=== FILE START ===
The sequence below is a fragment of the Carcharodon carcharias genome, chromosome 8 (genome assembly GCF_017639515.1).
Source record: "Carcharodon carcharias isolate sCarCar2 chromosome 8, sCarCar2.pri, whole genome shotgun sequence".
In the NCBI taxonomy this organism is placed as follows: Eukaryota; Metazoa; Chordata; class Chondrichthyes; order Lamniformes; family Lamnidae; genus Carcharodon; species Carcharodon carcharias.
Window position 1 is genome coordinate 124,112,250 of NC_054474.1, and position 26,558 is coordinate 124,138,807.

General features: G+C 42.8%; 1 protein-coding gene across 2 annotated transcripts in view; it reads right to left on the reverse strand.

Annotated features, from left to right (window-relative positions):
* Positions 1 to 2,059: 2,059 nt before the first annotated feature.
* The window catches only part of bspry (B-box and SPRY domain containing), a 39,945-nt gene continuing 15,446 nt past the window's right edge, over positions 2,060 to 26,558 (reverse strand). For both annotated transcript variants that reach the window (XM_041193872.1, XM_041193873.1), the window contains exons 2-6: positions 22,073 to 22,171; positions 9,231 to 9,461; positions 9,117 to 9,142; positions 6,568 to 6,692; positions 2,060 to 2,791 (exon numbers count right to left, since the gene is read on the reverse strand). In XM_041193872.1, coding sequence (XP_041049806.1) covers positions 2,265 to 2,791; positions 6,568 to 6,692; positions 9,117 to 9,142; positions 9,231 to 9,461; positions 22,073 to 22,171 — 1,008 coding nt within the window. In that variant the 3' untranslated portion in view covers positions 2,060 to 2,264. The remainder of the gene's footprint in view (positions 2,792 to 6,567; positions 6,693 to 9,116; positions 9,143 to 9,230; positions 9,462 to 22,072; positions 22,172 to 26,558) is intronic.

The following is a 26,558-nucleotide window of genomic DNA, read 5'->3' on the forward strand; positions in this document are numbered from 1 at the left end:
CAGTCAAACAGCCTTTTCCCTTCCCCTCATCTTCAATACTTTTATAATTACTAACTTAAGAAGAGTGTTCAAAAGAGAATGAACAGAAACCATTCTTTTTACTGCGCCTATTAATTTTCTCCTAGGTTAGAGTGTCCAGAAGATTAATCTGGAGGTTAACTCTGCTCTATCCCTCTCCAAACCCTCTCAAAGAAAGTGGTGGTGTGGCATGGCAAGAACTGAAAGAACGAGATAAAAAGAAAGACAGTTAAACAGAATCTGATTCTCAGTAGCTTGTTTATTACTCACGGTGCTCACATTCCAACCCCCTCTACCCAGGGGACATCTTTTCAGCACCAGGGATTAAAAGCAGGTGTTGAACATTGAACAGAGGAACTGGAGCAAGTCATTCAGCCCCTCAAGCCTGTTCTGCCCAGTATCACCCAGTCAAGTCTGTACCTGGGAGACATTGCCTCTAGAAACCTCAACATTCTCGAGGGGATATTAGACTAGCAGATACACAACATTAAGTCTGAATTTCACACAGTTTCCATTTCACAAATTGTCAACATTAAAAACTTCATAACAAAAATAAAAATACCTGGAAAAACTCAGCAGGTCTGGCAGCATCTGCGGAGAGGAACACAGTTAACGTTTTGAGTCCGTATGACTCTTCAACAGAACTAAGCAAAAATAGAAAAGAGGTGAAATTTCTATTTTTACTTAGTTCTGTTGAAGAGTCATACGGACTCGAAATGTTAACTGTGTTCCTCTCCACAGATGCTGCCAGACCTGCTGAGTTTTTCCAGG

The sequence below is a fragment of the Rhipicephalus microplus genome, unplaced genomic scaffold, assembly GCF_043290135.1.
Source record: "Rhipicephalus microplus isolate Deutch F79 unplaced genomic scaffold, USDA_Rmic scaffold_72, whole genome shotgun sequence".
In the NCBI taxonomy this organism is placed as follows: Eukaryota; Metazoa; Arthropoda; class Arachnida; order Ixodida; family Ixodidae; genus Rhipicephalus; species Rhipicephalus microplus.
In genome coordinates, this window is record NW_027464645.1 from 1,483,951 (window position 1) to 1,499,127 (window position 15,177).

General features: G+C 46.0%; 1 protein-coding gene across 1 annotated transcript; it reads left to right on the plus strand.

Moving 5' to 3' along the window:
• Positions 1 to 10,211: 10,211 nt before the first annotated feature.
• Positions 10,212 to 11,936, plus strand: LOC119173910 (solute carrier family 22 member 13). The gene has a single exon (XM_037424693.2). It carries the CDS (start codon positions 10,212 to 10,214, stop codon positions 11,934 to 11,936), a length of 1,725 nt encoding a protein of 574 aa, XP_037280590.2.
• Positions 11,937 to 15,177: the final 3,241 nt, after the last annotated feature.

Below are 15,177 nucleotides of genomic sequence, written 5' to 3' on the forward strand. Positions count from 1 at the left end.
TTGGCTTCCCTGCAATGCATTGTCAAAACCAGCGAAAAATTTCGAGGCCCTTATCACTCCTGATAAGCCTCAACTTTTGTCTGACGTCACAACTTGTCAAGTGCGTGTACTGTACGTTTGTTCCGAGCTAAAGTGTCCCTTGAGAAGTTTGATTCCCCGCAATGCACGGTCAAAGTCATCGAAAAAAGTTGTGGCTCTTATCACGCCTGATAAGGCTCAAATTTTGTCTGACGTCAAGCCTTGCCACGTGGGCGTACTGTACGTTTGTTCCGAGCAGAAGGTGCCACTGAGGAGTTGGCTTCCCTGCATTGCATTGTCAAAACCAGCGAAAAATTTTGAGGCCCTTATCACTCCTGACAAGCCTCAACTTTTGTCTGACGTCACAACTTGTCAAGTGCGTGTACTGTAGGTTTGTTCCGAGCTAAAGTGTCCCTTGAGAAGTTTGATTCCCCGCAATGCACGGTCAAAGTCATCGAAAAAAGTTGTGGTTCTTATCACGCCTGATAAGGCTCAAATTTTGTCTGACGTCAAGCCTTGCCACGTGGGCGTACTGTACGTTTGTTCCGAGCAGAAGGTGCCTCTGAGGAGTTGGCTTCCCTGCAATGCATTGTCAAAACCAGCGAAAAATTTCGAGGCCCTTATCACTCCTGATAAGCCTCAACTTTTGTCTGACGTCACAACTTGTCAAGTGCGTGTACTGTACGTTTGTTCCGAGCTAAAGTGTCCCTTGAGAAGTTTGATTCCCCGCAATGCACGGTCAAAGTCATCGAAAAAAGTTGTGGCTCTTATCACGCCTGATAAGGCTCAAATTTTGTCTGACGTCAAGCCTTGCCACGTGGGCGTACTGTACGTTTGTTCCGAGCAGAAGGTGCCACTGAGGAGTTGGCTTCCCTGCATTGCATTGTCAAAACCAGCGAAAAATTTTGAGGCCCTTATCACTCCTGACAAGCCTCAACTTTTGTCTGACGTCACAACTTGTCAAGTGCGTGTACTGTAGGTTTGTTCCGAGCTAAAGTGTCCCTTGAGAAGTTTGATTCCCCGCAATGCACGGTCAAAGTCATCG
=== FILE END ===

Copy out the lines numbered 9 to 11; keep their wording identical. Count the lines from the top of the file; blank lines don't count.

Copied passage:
The following is a 26,558-nucleotide window of genomic DNA, read 5'->3' on the forward strand; positions in this document are numbered from 1 at the left end:
CAGTCAAACAGCCTTTTCCCTTCCCCTCATCTTCAATACTTTTATAATTACTAACTTAAGAAGAGTGTTCAAAAGAGAATGAACAGAAACCATTCTTTTTACTGCGCCTATTAATTTTCTCCTAGGTTAGAGTGTCCAGAAGATTAATCTGGAGGTTAACTCTGCTCTATCCCTCTCCAAACCCTCTCAAAGAAAGTGGTGGTGTGGCATGGCAAGAACTGAAAGAACGAGATAAAAAGAAAGACAGTTAAACAGAATCTGATTCTCAGTAGCTTGTTTATTACTCACGGTGCTCACATTCCAACCCCCTCTACCCAGGGGACATCTTTTCAGCACCAGGGATTAAAAGCAGGTGTTGAACATTGAACAGAGGAACTGGAGCAAGTCATTCAGCCCCTCAAGCCTGTTCTGCCCAGTATCACCCAGTCAAGTCTGTACCTGGGAGACATTGCCTCTAGAAACCTCAACATTCTCGAGGGGATATTAGACTAGCAGATACACAACATTAAGTCTGAATTTCACACAGTTTCCATTTCACAAATTGTCAACATTAAAAACTTCATAACAAAAATAAAAATACCTGGAAAAACTCAGCAGGTCTGGCAGCATCTGCGGAGAGGAACACAGTTAACGTTTTGAGTCCGTATGACTCTTCAACAGAACTAAGCAAAAATAGAAAAGAGGTGAAATTTCTATTTTTACTTAGTTCTGTTGAAGAGTCATACGGACTCGAAATGTTAACTGTGTTCCTCTCCACAGATGCTGCCAGACCTGCTGAGTTTTTCCAGG

The sequence below is a fragment of the Rhipicephalus microplus genome, unplaced genomic scaffold, assembly GCF_043290135.1.